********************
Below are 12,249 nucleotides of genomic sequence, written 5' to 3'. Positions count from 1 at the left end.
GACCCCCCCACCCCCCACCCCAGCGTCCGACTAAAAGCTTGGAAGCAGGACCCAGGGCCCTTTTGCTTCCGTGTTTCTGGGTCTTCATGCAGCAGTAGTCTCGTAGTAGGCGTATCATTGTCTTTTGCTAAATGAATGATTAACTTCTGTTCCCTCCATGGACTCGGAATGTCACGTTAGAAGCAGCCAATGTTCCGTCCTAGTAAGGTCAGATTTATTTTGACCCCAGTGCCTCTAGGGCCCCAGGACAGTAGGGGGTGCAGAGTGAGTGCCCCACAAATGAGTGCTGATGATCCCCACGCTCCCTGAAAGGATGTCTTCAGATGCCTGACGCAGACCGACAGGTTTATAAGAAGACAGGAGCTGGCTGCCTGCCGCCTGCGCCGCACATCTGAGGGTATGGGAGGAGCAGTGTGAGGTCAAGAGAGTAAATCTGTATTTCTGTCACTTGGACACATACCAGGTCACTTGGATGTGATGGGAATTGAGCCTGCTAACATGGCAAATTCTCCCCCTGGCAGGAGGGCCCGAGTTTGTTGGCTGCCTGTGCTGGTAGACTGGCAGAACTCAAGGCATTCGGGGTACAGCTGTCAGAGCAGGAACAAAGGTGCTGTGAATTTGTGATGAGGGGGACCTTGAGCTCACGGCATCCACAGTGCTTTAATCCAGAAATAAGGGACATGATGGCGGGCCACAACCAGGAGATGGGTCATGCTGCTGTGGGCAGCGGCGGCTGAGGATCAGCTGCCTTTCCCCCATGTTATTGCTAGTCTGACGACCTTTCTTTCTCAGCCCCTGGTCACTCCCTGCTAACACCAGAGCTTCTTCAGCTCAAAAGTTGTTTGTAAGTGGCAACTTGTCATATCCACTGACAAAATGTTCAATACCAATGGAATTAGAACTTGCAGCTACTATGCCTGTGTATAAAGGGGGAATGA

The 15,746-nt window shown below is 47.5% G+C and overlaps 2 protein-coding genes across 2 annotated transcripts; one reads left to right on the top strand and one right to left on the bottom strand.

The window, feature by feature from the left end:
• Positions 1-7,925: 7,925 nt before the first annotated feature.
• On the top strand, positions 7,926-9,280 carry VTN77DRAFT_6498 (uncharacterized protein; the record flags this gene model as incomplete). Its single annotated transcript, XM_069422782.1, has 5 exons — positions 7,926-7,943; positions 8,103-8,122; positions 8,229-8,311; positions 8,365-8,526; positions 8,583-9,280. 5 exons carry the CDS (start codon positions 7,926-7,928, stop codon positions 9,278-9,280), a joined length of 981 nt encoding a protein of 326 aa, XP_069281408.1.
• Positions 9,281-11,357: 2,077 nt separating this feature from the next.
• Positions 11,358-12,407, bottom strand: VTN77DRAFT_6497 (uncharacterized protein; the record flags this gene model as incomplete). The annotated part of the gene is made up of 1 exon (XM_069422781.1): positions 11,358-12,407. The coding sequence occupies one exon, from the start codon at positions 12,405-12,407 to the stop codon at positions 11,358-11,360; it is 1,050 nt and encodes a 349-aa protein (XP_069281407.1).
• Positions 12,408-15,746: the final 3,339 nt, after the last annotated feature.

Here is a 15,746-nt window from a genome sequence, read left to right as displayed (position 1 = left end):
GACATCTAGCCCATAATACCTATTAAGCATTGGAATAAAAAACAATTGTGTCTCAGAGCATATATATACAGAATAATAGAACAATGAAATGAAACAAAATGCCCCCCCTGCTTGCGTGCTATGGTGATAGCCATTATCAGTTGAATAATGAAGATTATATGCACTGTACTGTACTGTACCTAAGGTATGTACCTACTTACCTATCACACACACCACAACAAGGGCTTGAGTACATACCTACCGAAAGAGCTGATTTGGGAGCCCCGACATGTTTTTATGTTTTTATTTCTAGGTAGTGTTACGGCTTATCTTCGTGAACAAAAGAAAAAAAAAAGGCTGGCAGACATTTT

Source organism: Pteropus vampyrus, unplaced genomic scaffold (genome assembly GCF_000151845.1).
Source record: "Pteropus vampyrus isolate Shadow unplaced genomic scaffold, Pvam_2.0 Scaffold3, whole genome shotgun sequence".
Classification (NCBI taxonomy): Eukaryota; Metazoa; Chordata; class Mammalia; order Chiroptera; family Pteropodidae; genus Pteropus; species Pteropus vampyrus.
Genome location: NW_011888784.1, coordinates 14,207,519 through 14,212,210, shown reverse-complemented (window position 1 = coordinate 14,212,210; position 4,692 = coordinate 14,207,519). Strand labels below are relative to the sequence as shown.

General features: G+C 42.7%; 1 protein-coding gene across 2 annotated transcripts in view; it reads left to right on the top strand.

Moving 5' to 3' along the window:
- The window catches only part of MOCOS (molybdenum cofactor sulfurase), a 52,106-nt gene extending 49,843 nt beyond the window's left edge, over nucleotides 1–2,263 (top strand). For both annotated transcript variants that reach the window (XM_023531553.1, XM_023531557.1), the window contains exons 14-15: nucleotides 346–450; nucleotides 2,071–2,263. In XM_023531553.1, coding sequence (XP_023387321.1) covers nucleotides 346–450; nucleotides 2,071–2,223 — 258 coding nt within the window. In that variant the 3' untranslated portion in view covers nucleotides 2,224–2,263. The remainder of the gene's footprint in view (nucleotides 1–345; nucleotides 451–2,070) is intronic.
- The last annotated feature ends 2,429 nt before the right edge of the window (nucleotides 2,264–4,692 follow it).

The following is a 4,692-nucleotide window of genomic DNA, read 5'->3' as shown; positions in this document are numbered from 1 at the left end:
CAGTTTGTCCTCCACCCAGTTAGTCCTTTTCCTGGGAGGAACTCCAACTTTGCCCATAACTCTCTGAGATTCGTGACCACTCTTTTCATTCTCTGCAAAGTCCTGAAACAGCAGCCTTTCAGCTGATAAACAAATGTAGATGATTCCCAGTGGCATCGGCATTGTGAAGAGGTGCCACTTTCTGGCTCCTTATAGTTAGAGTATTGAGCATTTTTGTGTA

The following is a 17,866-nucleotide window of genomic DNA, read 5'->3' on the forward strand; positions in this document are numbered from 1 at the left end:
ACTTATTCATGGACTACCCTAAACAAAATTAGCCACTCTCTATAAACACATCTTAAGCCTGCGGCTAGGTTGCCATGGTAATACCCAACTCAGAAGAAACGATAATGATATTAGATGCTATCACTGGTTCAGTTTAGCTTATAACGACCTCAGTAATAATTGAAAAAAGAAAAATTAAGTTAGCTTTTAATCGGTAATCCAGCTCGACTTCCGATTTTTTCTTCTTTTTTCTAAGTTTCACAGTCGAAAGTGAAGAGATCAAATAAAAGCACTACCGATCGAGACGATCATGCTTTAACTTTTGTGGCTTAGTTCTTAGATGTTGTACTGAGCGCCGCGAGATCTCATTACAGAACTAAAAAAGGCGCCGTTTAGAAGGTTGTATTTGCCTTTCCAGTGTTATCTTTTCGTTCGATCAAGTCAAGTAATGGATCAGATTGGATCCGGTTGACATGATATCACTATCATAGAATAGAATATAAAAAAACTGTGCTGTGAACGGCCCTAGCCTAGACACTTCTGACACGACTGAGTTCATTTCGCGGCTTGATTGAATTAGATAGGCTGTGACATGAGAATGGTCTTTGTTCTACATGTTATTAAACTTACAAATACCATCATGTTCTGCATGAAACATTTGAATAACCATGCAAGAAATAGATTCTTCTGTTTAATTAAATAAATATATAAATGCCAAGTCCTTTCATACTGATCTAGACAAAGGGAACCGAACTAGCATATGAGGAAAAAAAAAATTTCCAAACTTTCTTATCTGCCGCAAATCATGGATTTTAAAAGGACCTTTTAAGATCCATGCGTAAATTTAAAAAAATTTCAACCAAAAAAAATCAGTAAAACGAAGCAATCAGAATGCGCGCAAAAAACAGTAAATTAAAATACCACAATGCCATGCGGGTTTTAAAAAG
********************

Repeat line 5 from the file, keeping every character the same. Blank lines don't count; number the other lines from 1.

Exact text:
• Positions 1-7,925: 7,925 nt before the first annotated feature.